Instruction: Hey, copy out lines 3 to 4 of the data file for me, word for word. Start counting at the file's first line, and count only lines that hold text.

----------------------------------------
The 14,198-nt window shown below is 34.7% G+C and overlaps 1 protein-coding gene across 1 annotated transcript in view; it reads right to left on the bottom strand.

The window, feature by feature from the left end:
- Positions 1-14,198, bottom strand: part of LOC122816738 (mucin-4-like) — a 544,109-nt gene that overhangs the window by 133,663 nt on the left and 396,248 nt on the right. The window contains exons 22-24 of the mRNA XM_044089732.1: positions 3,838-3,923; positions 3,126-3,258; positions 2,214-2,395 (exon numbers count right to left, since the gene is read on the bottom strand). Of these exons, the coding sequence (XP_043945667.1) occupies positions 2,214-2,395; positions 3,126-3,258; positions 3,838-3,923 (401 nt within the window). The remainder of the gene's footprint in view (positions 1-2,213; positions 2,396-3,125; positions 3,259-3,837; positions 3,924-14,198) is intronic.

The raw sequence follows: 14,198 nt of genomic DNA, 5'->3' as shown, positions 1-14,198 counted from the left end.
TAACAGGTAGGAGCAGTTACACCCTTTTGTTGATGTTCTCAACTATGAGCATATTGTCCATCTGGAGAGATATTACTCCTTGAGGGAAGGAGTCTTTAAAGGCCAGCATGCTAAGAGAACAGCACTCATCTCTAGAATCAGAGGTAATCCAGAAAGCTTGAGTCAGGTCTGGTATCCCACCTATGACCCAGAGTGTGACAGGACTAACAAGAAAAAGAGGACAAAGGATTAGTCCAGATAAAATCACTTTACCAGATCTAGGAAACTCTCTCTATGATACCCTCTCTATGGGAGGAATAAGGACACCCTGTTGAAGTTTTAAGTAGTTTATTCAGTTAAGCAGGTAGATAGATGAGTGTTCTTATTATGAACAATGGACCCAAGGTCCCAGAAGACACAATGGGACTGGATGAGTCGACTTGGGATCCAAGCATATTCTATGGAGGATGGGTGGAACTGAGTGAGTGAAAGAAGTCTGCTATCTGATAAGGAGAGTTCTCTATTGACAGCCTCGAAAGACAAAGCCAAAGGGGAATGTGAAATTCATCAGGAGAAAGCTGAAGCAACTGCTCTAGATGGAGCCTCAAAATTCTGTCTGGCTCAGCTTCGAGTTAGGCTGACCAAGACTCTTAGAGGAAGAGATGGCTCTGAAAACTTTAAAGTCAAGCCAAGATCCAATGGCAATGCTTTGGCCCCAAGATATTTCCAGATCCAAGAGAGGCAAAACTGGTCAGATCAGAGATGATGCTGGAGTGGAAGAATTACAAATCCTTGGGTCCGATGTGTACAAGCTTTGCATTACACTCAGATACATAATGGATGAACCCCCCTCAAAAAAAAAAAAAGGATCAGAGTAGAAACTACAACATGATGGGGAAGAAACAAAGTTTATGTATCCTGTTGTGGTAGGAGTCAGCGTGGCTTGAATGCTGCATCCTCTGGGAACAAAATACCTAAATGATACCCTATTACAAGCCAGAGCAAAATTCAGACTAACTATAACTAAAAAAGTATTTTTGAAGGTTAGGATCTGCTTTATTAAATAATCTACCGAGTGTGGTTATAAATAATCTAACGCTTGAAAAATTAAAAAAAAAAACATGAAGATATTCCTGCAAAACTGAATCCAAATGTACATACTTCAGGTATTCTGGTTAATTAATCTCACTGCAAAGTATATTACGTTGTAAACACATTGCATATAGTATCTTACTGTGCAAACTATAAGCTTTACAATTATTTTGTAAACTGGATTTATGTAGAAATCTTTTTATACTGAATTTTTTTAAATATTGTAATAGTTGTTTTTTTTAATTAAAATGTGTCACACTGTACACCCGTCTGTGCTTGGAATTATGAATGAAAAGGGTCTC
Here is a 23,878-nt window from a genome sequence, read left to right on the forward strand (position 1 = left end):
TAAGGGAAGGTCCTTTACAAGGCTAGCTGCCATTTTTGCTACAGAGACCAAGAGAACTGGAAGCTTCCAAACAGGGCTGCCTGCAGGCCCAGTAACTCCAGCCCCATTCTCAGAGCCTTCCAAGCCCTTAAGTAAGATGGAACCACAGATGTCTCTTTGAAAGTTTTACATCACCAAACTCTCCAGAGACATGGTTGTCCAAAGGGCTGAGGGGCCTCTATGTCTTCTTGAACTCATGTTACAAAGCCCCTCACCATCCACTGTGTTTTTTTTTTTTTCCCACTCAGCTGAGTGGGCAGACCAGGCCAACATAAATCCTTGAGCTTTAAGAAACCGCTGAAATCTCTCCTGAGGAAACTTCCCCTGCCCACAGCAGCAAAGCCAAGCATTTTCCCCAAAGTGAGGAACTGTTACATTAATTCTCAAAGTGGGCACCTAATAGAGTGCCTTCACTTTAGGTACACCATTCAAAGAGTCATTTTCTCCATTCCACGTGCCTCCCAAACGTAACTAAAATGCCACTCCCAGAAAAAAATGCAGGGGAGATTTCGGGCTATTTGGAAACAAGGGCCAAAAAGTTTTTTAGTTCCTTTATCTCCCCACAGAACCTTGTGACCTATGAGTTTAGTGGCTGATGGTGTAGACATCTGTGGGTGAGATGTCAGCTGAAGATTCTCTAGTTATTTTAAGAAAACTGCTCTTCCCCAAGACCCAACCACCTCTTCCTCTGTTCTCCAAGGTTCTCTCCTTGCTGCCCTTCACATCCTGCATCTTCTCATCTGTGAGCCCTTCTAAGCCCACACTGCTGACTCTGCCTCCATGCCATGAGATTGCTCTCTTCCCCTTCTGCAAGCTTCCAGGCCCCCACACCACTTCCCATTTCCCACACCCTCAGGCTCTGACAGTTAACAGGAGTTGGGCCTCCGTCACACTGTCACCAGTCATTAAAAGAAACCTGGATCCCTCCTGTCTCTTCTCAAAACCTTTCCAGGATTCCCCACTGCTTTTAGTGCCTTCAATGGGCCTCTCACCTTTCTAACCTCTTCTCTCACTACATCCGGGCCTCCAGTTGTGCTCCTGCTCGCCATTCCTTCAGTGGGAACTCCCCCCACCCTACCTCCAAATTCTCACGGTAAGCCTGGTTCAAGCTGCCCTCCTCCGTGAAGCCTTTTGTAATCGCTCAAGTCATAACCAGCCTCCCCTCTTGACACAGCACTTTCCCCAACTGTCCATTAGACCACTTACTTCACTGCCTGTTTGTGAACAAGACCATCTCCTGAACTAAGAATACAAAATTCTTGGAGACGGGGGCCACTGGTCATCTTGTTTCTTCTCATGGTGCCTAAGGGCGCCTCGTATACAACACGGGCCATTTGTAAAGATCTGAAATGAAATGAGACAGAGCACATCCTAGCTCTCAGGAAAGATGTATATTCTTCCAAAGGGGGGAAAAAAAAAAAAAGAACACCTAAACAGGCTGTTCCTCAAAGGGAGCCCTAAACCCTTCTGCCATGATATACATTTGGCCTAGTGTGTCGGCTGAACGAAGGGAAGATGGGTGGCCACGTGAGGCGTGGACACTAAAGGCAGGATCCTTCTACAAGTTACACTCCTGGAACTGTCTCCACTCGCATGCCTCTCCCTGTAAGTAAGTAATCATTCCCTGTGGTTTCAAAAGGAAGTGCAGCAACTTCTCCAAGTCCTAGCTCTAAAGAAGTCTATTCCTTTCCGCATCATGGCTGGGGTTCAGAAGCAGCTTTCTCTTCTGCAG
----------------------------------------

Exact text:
- Positions 1-14,198, bottom strand: part of LOC122816738 (mucin-4-like) — a 544,109-nt gene that overhangs the window by 133,663 nt on the left and 396,248 nt on the right. The window contains exons 22-24 of the mRNA XM_044089732.1: positions 3,838-3,923; positions 3,126-3,258; positions 2,214-2,395 (exon numbers count right to left, since the gene is read on the bottom strand). Of these exons, the coding sequence (XP_043945667.1) occupies positions 2,214-2,395; positions 3,126-3,258; positions 3,838-3,923 (401 nt within the window). The remainder of the gene's footprint in view (positions 1-2,213; positions 2,396-3,125; positions 3,259-3,837; positions 3,924-14,198) is intronic.

The raw sequence follows: 14,198 nt of genomic DNA, 5'->3' as shown, positions 1-14,198 counted from the left end.